Marital Misconduct in PA Alimony Cases

In cases where a divorce is initiated by marital misconduct, the concept of alimony can be even more daunting than usual. It is not unusual for the conduct of the cheating spouse to come up in most of the conversations that take place during the divorce process; it can be painful and frustrating. In Pennsylvania, marital misconduct is not a factor in dividing assets and rarely in child support but can be a factor in determining alimony.

According to 23 Pa.C.S. § 3701(a), alimony can be authorized when a divorce decree has been entered and is deemed reasonable, to either party only if it is determined that alimony is necessary. This means that the determination of alimony is discretionary. The court will consider alimony on a case by case basis pursuant to the below factors under the aforementioned statute. Number fourteen describes the notion of marital misconduct in relation to alimony :

1. The relative earnings and earning capacities of the parties.

2. The ages and the physical, mental, and emotional conditions of the parties.

3. The sources of income of both parties, including, but not limited to, medical, retirement, insurance, or other benefits.

4. The expectancies and inheritances of the parties.

5. The duration of the marriage.

6. The contribution by one party to the education, training, or increased earning power of the other party.

7. The extent to which the earning power, expenses, or financial obligations of a party will be affected by reason of serving as the custodian of a minor child.

8. The standard of living of the parties established during the marriage.

9. The relative education of the parties and the time necessary to acquire sufficient education or training to enable the party seeking alimony to find appropriate employment.

10. The relative assets and liabilities of the parties.

11. The property brought to the marriage by either party.

12. The contribution of a spouse as homemaker.

13. The relative needs of the parties.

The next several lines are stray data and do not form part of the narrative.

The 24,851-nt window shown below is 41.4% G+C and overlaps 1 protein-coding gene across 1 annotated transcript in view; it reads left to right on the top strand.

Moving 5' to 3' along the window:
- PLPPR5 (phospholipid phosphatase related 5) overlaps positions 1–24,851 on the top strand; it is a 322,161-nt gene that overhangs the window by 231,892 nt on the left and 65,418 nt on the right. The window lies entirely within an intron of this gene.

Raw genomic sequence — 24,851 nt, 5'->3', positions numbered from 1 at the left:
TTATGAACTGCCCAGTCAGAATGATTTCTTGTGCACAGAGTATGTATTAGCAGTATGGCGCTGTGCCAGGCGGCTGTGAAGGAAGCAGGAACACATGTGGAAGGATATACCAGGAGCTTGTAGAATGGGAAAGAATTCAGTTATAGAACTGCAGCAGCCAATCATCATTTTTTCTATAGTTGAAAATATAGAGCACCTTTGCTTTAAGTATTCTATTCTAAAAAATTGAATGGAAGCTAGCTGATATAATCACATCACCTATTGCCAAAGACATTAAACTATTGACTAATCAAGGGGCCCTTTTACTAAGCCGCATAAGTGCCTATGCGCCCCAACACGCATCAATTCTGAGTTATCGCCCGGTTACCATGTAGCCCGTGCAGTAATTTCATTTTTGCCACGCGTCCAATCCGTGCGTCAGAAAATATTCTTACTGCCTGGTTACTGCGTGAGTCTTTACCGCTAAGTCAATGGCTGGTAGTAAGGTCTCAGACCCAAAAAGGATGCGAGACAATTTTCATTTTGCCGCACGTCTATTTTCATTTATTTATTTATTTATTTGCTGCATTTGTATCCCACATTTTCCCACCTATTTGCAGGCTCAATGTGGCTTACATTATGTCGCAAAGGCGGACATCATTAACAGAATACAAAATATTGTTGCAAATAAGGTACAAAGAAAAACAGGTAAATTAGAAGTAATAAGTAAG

14. The marital misconduct of either of the parties during the marriage. The marital misconduct of either of the parties from the date of final separation shall not be considered by the court in its determinations relative to alimony, except that the court shall consider the abuse of one party by the other party. As used in this paragraph, “abuse” shall have the meaning given to it under section 6102.

15. The Federal, State, and local tax ramifications of the alimony award.

16. Whether the party seeking alimony lacks sufficient property, including, but not limited to, property distributed under Chapter 35, to provide for the party’s reasonable needs.

17. Whether the party seeking alimony is incapable of self-support through appropriate employment.

An example of this issue is seen in the case of LaBuda v. LaBuda , 349 Pa. Super. 524, 503 A.2d 971 (1987). A Pennsylvania appeals court held that factoring in the extramarital affair of the husband was not improper because of its effect on dissipation of the marital estate. The court does not wish to get too involved in the personal nature of these matters; hence the concept of no-fault divorce. With respect to alimony, it is not seen as a finite determination of alimony.

The determination of the duration of alimony payments will also be made by the courts pursuant to 23 Pa.C.S § 3701(c). This statute indicates that if the court awards alimony, it can be awarded for a period of time or for life. The court will make its decision pursuant to the statutes and in accordance with the specifics of the case.

If you have questions about alimony, divorce or other domestic relations matters, contact the Bucks County divorce attorneys at the Law Offices of Michael Kuldiner, P.C. at (215) 942-2100. Feel free to submit an online inquiry form and a member of our team will contact you shortly to schedule your consultation.